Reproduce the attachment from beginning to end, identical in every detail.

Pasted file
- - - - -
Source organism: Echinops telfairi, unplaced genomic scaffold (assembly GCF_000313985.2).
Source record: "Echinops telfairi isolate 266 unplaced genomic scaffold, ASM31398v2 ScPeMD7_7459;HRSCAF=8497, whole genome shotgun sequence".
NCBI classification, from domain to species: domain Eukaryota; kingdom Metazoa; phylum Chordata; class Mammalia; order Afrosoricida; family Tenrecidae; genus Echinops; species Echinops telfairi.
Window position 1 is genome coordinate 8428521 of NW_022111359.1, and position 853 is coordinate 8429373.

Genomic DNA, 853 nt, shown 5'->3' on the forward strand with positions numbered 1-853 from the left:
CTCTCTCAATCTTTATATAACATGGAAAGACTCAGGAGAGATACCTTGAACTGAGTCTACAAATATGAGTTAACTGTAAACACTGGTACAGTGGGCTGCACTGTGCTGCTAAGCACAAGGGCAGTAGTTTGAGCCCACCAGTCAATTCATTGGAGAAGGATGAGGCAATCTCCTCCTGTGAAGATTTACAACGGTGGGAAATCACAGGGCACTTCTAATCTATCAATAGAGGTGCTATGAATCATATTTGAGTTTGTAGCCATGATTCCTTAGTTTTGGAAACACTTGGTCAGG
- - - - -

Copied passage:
Source organism: Echinops telfairi, unplaced genomic scaffold (assembly GCF_000313985.2).
Source record: "Echinops telfairi isolate 266 unplaced genomic scaffold, ASM31398v2 ScPeMD7_7459;HRSCAF=8497, whole genome shotgun sequence".
NCBI classification, from domain to species: domain Eukaryota; kingdom Metazoa; phylum Chordata; class Mammalia; order Afrosoricida; family Tenrecidae; genus Echinops; species Echinops telfairi.
Window position 1 is genome coordinate 8428521 of NW_022111359.1, and position 853 is coordinate 8429373.

Genomic DNA, 853 nt, shown 5'->3' on the forward strand with positions numbered 1-853 from the left:
CTCTCTCAATCTTTATATAACATGGAAAGACTCAGGAGAGATACCTTGAACTGAGTCTACAAATATGAGTTAACTGTAAACACTGGTACAGTGGGCTGCACTGTGCTGCTAAGCACAAGGGCAGTAGTTTGAGCCCACCAGTCAATTCATTGGAGAAGGATGAGGCAATCTCCTCCTGTGAAGATTTACAACGGTGGGAAATCACAGGGCACTTCTAATCTATCAATAGAGGTGCTATGAATCATATTTGAGTTTGTAGCCATGATTCCTTAGTTTTGGAAACACTTGGTCAGG